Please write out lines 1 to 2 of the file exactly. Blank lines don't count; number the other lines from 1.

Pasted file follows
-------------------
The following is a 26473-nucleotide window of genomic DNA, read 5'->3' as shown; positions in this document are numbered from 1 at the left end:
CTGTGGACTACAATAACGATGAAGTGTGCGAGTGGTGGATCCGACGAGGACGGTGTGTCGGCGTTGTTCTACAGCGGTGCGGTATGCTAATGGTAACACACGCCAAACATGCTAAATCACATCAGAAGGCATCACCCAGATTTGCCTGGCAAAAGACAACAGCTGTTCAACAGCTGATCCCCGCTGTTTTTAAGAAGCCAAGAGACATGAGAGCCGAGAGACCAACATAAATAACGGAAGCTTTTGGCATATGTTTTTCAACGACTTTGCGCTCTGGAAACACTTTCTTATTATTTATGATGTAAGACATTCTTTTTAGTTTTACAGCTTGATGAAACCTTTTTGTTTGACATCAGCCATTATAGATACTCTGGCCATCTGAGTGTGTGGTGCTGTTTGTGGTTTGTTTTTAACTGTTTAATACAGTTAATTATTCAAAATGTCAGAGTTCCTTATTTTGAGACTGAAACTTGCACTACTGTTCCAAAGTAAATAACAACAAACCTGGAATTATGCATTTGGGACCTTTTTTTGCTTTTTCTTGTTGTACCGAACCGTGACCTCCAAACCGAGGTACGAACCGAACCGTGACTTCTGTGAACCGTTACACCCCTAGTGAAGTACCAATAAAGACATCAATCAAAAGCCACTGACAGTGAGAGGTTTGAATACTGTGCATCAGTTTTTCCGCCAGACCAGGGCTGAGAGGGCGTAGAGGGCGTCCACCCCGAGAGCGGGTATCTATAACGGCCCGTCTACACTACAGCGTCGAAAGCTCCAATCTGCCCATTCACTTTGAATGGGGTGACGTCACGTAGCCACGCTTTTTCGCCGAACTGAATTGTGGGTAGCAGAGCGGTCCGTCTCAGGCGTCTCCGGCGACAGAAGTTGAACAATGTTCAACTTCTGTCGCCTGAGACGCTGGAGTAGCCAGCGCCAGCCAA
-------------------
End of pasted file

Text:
The following is a 26473-nucleotide window of genomic DNA, read 5'->3' as shown; positions in this document are numbered from 1 at the left end:
CTGTGGACTACAATAACGATGAAGTGTGCGAGTGGTGGATCCGACGAGGACGGTGTGTCGGCGTTGTTCTACAGCGGTGCGGTATGCTAATGGTAACACACGCCAAACATGCTAAATCACATCAGAAGGCATCACCCAGATTTGCCTGGCAAAAGACAACAGCTGTTCAACAGCTGATCCCCGCTGTTTTTAAGAAGCCAAGAGACATGAGAGCCGAGAGACCAACATAAATAACGGAAGCTTTTGGCATATGTTTTTCAACGACTTTGCGCTCTGGAAACACTTTCTTATTATTTATGATGTAAGACATTCTTTTTAGTTTTACAGCTTGATGAAACCTTTTTGTTTGACATCAGCCATTATAGATACTCTGGCCATCTGAGTGTGTGGTGCTGTTTGTGGTTTGTTTTTAACTGTTTAATACAGTTAATTATTCAAAATGTCAGAGTTCCTTATTTTGAGACTGAAACTTGCACTACTGTTCCAAAGTAAATAACAACAAACCTGGAATTATGCATTTGGGACCTTTTTTTGCTTTTTCTTGTTGTACCGAACCGTGACCTCCAAACCGAGGTACGAACCGAACCGTGACTTCTGTGAACCGTTACACCCCTAGTGAAGTACCAATAAAGACATCAATCAAAAGCCACTGACAGTGAGAGGTTTGAATACTGTGCATCAGTTTTTCCGCCAGACCAGGGCTGAGAGGGCGTAGAGGGCGTCCACCCCGAGAGCGGGTATCTATAACGGCCCGTCTACACTACAGCGTCGAAAGCTCCAATCTGCCCATTCACTTTGAATGGGGTGACGTCACGTAGCCACGCTTTTTCGCCGAACTGAATTGTGGGTAGCAGAGCGGTCCGTCTCAGGCGTCTCCGGCGACAGAAGTTGAACAATGTTCAACTTCTGTCGCCTGAGACGCTGGAGTAGCCAGCGCCAGCCAA